On this episode of The Lesbian Historic Motif Podcast Heather Rose Jones does an Interview with Zen Cho
A series of interviews with authors of historically-based fiction featuring queer women.
NOTE: This month’s On the Shelf incorrectly announced this month’s guest as Molly Tanzer. The Molly Tanzer interview will appear at a future date.
In this episode we talk about
- The Malaysian influences in Zen’s fiction
- 19th century English literature and engaging with colonial legacies through fiction
- Her favorite historic eras that may see stories in the future
- The challenges of researching less-represented historic eras and regions
- Being inspired by the gaps and omissions in mainstream history
- The similar challenges of writing queer characters and writing non-Western characters
Listen to this episode here
Links to the Lesbian Historic Motif Project Online
Links to Zen Cho Online
please note this transcript has not been edited and is automatically generated meaning certain words will be incorrect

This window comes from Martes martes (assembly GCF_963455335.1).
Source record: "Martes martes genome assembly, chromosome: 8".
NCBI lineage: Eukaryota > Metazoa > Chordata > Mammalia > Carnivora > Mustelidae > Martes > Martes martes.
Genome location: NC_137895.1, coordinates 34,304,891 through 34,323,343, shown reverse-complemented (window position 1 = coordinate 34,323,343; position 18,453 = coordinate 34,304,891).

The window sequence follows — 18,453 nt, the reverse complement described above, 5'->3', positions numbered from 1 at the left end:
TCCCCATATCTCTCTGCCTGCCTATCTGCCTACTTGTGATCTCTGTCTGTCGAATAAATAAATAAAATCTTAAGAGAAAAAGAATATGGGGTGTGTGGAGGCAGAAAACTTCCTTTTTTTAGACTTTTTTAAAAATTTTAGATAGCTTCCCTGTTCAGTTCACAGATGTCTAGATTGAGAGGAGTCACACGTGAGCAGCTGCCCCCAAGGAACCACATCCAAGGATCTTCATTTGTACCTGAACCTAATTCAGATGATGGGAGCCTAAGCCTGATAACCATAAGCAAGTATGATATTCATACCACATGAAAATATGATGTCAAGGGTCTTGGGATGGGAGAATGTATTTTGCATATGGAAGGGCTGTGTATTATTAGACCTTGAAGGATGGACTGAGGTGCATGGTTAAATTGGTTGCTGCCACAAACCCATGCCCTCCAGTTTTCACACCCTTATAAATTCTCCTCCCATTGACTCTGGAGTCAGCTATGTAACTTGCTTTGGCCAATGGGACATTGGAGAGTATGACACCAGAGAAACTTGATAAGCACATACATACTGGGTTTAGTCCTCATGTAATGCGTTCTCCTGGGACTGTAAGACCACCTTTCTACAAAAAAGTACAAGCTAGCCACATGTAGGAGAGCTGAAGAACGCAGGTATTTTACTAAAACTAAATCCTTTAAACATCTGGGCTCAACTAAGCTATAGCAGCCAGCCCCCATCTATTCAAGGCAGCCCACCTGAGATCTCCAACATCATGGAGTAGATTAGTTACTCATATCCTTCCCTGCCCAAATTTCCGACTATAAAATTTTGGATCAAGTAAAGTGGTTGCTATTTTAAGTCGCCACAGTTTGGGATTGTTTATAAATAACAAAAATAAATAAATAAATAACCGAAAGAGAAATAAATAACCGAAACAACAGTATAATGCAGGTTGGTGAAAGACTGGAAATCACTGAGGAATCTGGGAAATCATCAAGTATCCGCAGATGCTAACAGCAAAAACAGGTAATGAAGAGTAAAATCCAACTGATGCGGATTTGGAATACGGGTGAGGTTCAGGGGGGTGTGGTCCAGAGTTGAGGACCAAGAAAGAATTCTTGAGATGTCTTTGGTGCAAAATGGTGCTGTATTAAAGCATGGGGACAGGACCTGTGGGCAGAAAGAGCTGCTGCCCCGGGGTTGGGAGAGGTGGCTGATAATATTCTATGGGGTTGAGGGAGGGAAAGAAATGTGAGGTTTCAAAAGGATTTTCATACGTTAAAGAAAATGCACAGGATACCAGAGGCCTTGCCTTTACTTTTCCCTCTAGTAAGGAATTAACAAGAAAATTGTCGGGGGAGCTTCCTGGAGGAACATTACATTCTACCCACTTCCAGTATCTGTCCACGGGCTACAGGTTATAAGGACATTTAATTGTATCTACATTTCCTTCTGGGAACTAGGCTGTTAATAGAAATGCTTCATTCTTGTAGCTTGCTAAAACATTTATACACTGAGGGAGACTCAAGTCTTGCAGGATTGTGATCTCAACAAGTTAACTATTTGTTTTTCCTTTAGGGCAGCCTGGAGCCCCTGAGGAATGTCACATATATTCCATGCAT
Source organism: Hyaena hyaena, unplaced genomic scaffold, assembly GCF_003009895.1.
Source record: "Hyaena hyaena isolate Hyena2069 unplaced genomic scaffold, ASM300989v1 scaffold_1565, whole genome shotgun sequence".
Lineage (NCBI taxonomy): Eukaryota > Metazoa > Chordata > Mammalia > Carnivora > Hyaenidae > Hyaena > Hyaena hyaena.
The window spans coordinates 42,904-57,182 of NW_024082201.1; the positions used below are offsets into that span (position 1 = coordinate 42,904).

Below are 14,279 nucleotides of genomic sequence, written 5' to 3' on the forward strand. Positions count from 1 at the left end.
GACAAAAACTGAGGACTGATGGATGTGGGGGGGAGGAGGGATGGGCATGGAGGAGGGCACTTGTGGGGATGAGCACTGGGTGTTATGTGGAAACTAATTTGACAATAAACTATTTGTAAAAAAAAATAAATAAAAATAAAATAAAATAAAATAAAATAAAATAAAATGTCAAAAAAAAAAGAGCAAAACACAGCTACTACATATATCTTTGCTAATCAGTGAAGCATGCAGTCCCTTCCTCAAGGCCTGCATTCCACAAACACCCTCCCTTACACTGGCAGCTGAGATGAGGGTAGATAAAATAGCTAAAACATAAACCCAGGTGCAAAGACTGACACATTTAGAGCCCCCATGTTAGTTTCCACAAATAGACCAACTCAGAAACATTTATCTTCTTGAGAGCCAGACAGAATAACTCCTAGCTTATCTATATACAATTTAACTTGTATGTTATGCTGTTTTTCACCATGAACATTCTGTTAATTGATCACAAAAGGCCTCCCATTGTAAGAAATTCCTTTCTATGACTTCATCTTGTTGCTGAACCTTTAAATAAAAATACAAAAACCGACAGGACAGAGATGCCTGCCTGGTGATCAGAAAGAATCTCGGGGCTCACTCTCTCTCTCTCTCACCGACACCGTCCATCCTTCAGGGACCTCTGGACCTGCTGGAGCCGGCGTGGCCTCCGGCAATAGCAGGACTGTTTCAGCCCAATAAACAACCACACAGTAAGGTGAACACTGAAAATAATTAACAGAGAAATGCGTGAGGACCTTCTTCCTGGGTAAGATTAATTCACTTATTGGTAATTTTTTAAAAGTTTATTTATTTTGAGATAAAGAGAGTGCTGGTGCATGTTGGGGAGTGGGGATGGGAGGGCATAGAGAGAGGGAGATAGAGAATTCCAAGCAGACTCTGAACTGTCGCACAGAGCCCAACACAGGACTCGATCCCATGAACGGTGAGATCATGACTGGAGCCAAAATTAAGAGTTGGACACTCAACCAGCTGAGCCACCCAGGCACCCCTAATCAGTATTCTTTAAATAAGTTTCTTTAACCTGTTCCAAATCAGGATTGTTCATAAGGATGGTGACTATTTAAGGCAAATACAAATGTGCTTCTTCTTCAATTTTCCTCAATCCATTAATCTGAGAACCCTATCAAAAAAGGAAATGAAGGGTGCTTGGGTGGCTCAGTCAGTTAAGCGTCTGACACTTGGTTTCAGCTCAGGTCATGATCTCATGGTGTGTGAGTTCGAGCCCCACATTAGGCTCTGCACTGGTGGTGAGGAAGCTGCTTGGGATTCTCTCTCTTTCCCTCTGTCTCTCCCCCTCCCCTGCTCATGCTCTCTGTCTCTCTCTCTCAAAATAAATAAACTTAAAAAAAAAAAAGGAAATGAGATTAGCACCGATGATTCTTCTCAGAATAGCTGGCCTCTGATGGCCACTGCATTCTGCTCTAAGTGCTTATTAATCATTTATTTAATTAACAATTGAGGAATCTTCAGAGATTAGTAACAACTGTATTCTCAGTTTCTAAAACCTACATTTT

[Music] this is Heather Rose Jones with a lesbian historic motif podcast this weekly podcast looks at lesbian themes in history and literature and historic research into gender and sexuality we talk about current historical fiction with queer female characters including fantastic versions of the past and have interviews with authors who write those stories and in months when we have a fifth show we’re proud to present new original lesbian historical fiction for your enjoyment today the lesbian historic motif project is delighted to talk to zen cho whose recent novel the true queen falls in the increasingly popular genre of Regency fantasy while expanding the scope of that genre to include non-white and queer protagonists welcomes n so the true queen is something of a sequel to your first novel sorcerer to the crown which I loved but with new central characters why don’t you tell us something about the series and specifically about the two Queen follows the adventures of a young woman named Luna by which readers associates the loser she doesn’t have any magic she’s just an ordinary young woman who just happens to be under a curse that’s stolen her memories and she’s supposed to go in a quest basically to try to break this curse which is killing her sister and so that’s precedes her to England and a certain sorceress Royals for teaching so it’s also slightly so but the the sorcerer Royale that you mentioned is that the character then from sorcerer to the crown that’s right so so several two characters from the book point of view in the story is that bikini characters so in both novels and in many of your short stories characters have strong connections with Malaysia which for the listeners right now that is in fact where Zen is at the moment while we’re doing this recording at all surprising because you were born and raised there but so why the attraction of Regency England that’s the surprising part what did what caught your interest about that setting I think it’s only surprising if you don’t know what I think this applies to almost anywhere you know to many countries outside the kind of us in developing countries but you know the majority of the books won’t be by Malaysian authors won’t be punished have been punished their major they’ve obeyed books that have been imported from Asia five he said supply books everywhere so so you know they are books by Haitian American authors mainly about American people the child reading a lot of British particularly and a lot of 19th century British fiction the reason for that is that I was a voracious reader as many writers you know were as children and I was really only allowed to buy one book per week we’d go to the bookshop on the weekend I kind to allow me one book I obviously couldn’t be overly expensive book so I made a great discovery which was the penguin popular classics which is a series of sort of each paperbacks mass-market mark paperbacks which were sort of five each which is less than two dollars in today’s exchange rate and wouldn’t have been very much you know there’s exchange rate at the time either and so so something like Jane Eyre is is a lot of reading for lesson two bucks yeah and so there’s a particular sort of economically efficient way for me to you know get the reading material I needed and for some reason I don’t know who made this decision but the painted popular classics are basically the 19th century so they kind of start you know Jane Austen one-third their earlier authors and then they kind and around the maybe 1920s you know roughly kind of accordion era Sasaki is gonna be later later authors and apart from a couple of French authors the majority British as well so is this kind of very clear corpus of fiction that’s right you know I came to the very young age and time you know sort of wonderful influences work and I think that’s that’s why I come at the 19th century continues to exert this fascination over my imagination and I think you know do you know that it’s kind of 19th century fantasy is it’s a really common subgenres that kind of driving one and and it’s not just people from former British colonies necessarily that write it so I think it’s to say something about the kind of the power of the 19th century and kind of what what happened that you know I think that’s when the kind of the foundation of our modern world pretty built and I think that’s part of why it kind of keeps drawing people to it oh that makes a lot of sense so you imprinted on it through the available literature well that’s right yeah and I see as well as a kind of way of engaging I guess with the Malaysia’s Imperial you know kind of go past us a colony of British Empire which is something I’m really interested in doing yeah but what’s really clear in the pair of novels is that you are not just playing and someone else’s sandbox you are bringing you know your shovel and pail into the sandbox and building your own structures there and I really loved that that you’re not just recapitulating the types of stories that people set in Regency but you know bringing your own stories into it and making it yours yeah I think this is a kind of synthesis for it so you know the fact that it’s a reader and off these books means that to me I was always I was saying that they belong to you just as much as they belong to any other reader they as much as they belong to me as an American that’s right I was gonna say spell is that the historically you know you know the colonies were worst intellectual in Britain as Britain was on them so so I kind of see sources as punchy cleaners kind of part of this project of making that visible yes in a way I’m not implanting anything new you know it was always there right yes I’m sorry for having interrupted you on that so I was delightfully surprised when I found out from someone who had read an advance copy that the true Queen included queer characters because there wasn’t actually any clue about that in the promotional materials what inspired you to take your characters in that direction and could you talk a little bit more about that in the promotional materials that they’re there definitely there’s a queer romantic subplot but there’s very much a subplot and the kind of main relationship the core relationship in the book actually it is between two women birds between mother and her sisters sake and so it’s just I tend to write fantasy but it can always include a kind of strong romantic subplot I just kind of enjoyed that and and everyone in the book every major character in the book almost every major character in the book is a woman to the point that when I was kind of discussing this with my age before you know kind of at some point of the writing process my agent said well you know what about the romance you know we you know there have to be some male characters it also thinking if you write a story that you know queer romance or end or a story that’s majority one gender just so you can use the person’s name rather than you know sisters their relationship would be the core the kind of driver people you know I mean in general just having I think queer romances as well as straight offenses in my stories is important to me I think just I just think it’s nice the lesbian talk show relies on support the support of you our listeners the support of those who like and review our show on their favorite podcast app the support of our patrons on patreon and the support of our sponsors we hope you’ll continue to enjoy and support the lesbian talk show so I know you also have a historic romance set in the early 20th century are I think that would set in London that’s right Paris like of Judea are there any other favorite historical periods that you would like to explore in fiction in the future yeah which is I’d really like to set a story of fantasy and the kind of how I say this kind of fourteen to sixteen hundreds roughly in maritime Southeast Asia so so a story set among the classical kingdoms of America and Southeast Asia which I mean can Lane archipelago Indonesian you know Philippines as well that kind of whole area because you know at that time is is going on loads of kind of cultural intermixing of hybridity because Southeast Asia is kind of between India and China which are big powers at the time you know the kind of major cultural producers as it were and then you have this this region which you know it was also a pilgrims coming on the way from China to India Buddhist you had you know obviously loads of royal families loads of kind of kingdoms in this very small payments obviously it’s you know it’s a sea based society and I think it’s just really interesting time but actually it’s not that well so basically if you want to research Regency England for a book it’s super easy there’s there several books actually written specifically for romance [Music] well it’s important if they’re taking it off more challenging and so I’m kind of on an ongoing basis and find out more about that period so eventually I’ll be able to write a novel or a few novels set during that era yeah that’d be fascinating looking forward to that do you have a formal background in history or did it all come out of your love of historic fiction I’m a lawyer I trained as a lawyer but I think you know I think what I say is that history is taught and really weird with Malaysia which there are lots of emissions I mean anywhere but but the emissions are particularly obvious okay because they’re not done very skillfully and there’s lots of things the powers that be are interested and so when I was growing up there all these things that sort of puzzled me you know even many basic things I you know like for example why are the book shops full of english-language books from by people who are the collegian yeah I guess informal sources I started realizing there was kind of a bigger story and that’s that’s really what piqued my interest in it and I think that’s something you can find in any history so saucer to the chrome is very much because it’s about you know England’s first African sorcerer royal that was very much inspired by you know going to museums I kind of see these paintings from Europe you know European historical paintings had you know black people in people and then realizing that the history of black people ding wood for examples it’s much longer than people suppose you know it’s Jeremy the story as it’s told in the UK gently starts with the wind rush generation could have mid 20th century when most people come over from the Caribbean to to work as bus drivers or you know nurses and so you think the British government had a kind of explicit recruitment campaign but in fact obviously British people black people you know far earlier and that’s kind of mm-hmm yeah I know that one of the books that is on my shelf waiting for me to find time for it is about black people in London in the 16th century and more you learn about it the more it changes how you imagine those time periods that’s right so one of the things I often ask authors about is the challenges that they face in trying to write queer characters and historical settings that are both true to the historic setting and relatable for the modern reader and what I was thinking about that question it occurred to me that in some ways that might even be an easier thing as a writer to tackle then you know I’ve tried to figure out how to put this but you are writing characters and cultural settings that will be unfamiliar to the majority of your readership and you do it very well and I’m wondering you know is writing queer characters any different for you than presenting your non-western characters to a Western readership is you into a setting but I think that’s slightly wrong because queer people have always been in every set you know in these settings but um but perhaps you know not not understood in the way that we understand you know queerness and identity and so on it’s a chirality now and I I so that’s true as well kind of you know these enormous and characters culture settings and when the one thing that I do in sorcery to the componentry Creed well particularly true quickest but from the point of view of the characters from Malaya is it is kind of a translation so I’m writing in a fairly archaic English you know one that sort of it’s reminiscent say Jane Austen’s English or or you know the English of that that was used in that coming so quite involved sentences you know and look period sighing and that kind of thing which is it’s it’s almost a character in its own right but I’m writing from the point of view of you know an Asian character who basically wouldn’t have spoken English and I kind of get over that by imagining it away but what are the things I kind of to clean myself as I was going along was was just translating say Malay in bahasa which is a sayings that traditional things that Roberts into English and the favorite one that I found actually was and this means something like you know give you an inch and you take mile is to us to ask the Dutch know you’re like the Dutch asking for Lian I think it takes up what one way I kind of deal with it is is to take myself to to kind of approach it and say look for my characters I want I want it to be the case that you know to be Asian it could be clear its normative that’s just who they are you know and and not to kind of have a kind of false consciousness in a way like I have loads of kind of you know he’s kind of double consciousness but it wouldn’t have been the case for for someone in early 19th century Malaya who was you know who didn’t have much to do with the British and so you know kind of human experiences normative the default for my character and then I go into and I explain too much because I you know I’m conscious as you say that many of my readers will be for many of our businesses will be kind of exploring culture and presenting stuff but um I always I always write to kind of an imaginary version of myself 16 years old haha me no speaky who really wanted this sort of story but just didn’t have to just can find it anywhere and what I always think as well is that look I was growing up you know in Malaysia pretty Central Asia you know reading about reading Dickens for example reading about horse carriages and time to change so you know ulcers and you know nobody nobody provided glossary I kind of struggled through you know and so I think readers you know I think we just can take things on I think I think that can be a tendency to kind of make things a bit too digestible for the Western reader because you know because everything has been designed for the in yeah that’s been published but I think actually you kind of give yourself a chance you can kind of thumb you can read things that are kind more foreign than you and you realize and yeah and it’s it’s fine well and to some extent any modern person who’s reading Jane Austen is doing something similar you know she was writing for her contemporaries and yeah yeah there’s no need to go to footnotes to understand what’s going on in the stories yeah too much yeah I know I am I very much prefer stories that toss me in the deep end and say you you could swim right so what projects are you currently working on that you’d like to share with the listeners very soon so hopefully will be a longer gap between publications as there was between source for the to be and if you want to hear more about that either signing up to my mailing list I’ve got two mailing lists but once a new release mailing list so I only send out emails when I’ve got a new story out and that’s probably the best way to keep track what I’m what I’m publishing I’m gonna also be saying social media I’m on Facebook Instagram Twitter as an aldehyde so that’s Zen alde hyd e and it’s a dumb dope because aldehydes are made up of carbon Oxygen’s it’s it’s toast oh yeah I remember when I first realized that and kind of you know had this this dope moment it’s like of course so you’ve got your website zensho org and you’re on Twitter and Facebook what you just said any other social media that you’d like to tell people about but you can find mainly the subscription form Ford amazingness I mentioned on my website uh-huh fabulous I’ll include links to all of that in the show notes so thank you so much for sharing your time with the lesbian historic motif project thank you Amy [Music] I hope you’ve enjoyed this episode of the lesbian historic motif podcast if you want to follow up on anything we’ve covered see the show notes for links and to contact me with questions book announcements or topic suggestions if you enjoyed this podcast please read it and subscribe on itunes stitcher or pod bean and consider supporting our patreon and if you’re on facebook check out the lesbian talk show chat group [Music]